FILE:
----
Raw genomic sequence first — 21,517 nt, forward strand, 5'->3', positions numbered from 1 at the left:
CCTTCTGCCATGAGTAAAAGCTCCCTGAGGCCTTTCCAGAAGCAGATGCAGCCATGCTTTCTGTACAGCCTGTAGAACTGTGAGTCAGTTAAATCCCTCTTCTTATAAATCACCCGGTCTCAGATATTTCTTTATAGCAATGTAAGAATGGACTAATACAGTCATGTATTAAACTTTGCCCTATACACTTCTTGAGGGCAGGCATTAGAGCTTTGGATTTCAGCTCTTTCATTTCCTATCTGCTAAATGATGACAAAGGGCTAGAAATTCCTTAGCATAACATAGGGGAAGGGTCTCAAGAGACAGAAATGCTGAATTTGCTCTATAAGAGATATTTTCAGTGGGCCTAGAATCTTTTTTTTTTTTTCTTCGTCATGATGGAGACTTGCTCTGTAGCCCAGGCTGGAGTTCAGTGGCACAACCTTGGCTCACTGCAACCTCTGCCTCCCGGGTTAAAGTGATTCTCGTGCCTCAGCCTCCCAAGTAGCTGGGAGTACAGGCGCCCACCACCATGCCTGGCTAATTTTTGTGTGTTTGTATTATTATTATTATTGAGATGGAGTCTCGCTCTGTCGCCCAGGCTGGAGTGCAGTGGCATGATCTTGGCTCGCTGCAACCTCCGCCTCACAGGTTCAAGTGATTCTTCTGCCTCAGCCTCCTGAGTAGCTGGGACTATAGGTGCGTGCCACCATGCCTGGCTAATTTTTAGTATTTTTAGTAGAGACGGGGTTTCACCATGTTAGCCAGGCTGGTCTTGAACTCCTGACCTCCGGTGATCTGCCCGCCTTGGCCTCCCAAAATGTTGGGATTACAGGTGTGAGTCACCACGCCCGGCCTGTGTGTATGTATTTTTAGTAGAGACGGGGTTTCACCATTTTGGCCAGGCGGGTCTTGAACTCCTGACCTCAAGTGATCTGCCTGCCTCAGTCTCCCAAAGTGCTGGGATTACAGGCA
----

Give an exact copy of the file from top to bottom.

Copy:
Raw genomic sequence first — 21,517 nt, forward strand, 5'->3', positions numbered from 1 at the left:
CCTTCTGCCATGAGTAAAAGCTCCCTGAGGCCTTTCCAGAAGCAGATGCAGCCATGCTTTCTGTACAGCCTGTAGAACTGTGAGTCAGTTAAATCCCTCTTCTTATAAATCACCCGGTCTCAGATATTTCTTTATAGCAATGTAAGAATGGACTAATACAGTCATGTATTAAACTTTGCCCTATACACTTCTTGAGGGCAGGCATTAGAGCTTTGGATTTCAGCTCTTTCATTTCCTATCTGCTAAATGATGACAAAGGGCTAGAAATTCCTTAGCATAACATAGGGGAAGGGTCTCAAGAGACAGAAATGCTGAATTTGCTCTATAAGAGATATTTTCAGTGGGCCTAGAATCTTTTTTTTTTTTTCTTCGTCATGATGGAGACTTGCTCTGTAGCCCAGGCTGGAGTTCAGTGGCACAACCTTGGCTCACTGCAACCTCTGCCTCCCGGGTTAAAGTGATTCTCGTGCCTCAGCCTCCCAAGTAGCTGGGAGTACAGGCGCCCACCACCATGCCTGGCTAATTTTTGTGTGTTTGTATTATTATTATTATTGAGATGGAGTCTCGCTCTGTCGCCCAGGCTGGAGTGCAGTGGCATGATCTTGGCTCGCTGCAACCTCCGCCTCACAGGTTCAAGTGATTCTTCTGCCTCAGCCTCCTGAGTAGCTGGGACTATAGGTGCGTGCCACCATGCCTGGCTAATTTTTAGTATTTTTAGTAGAGACGGGGTTTCACCATGTTAGCCAGGCTGGTCTTGAACTCCTGACCTCCGGTGATCTGCCCGCCTTGGCCTCCCAAAATGTTGGGATTACAGGTGTGAGTCACCACGCCCGGCCTGTGTGTATGTATTTTTAGTAGAGACGGGGTTTCACCATTTTGGCCAGGCGGGTCTTGAACTCCTGACCTCAAGTGATCTGCCTGCCTCAGTCTCCCAAAGTGCTGGGATTACAGGCA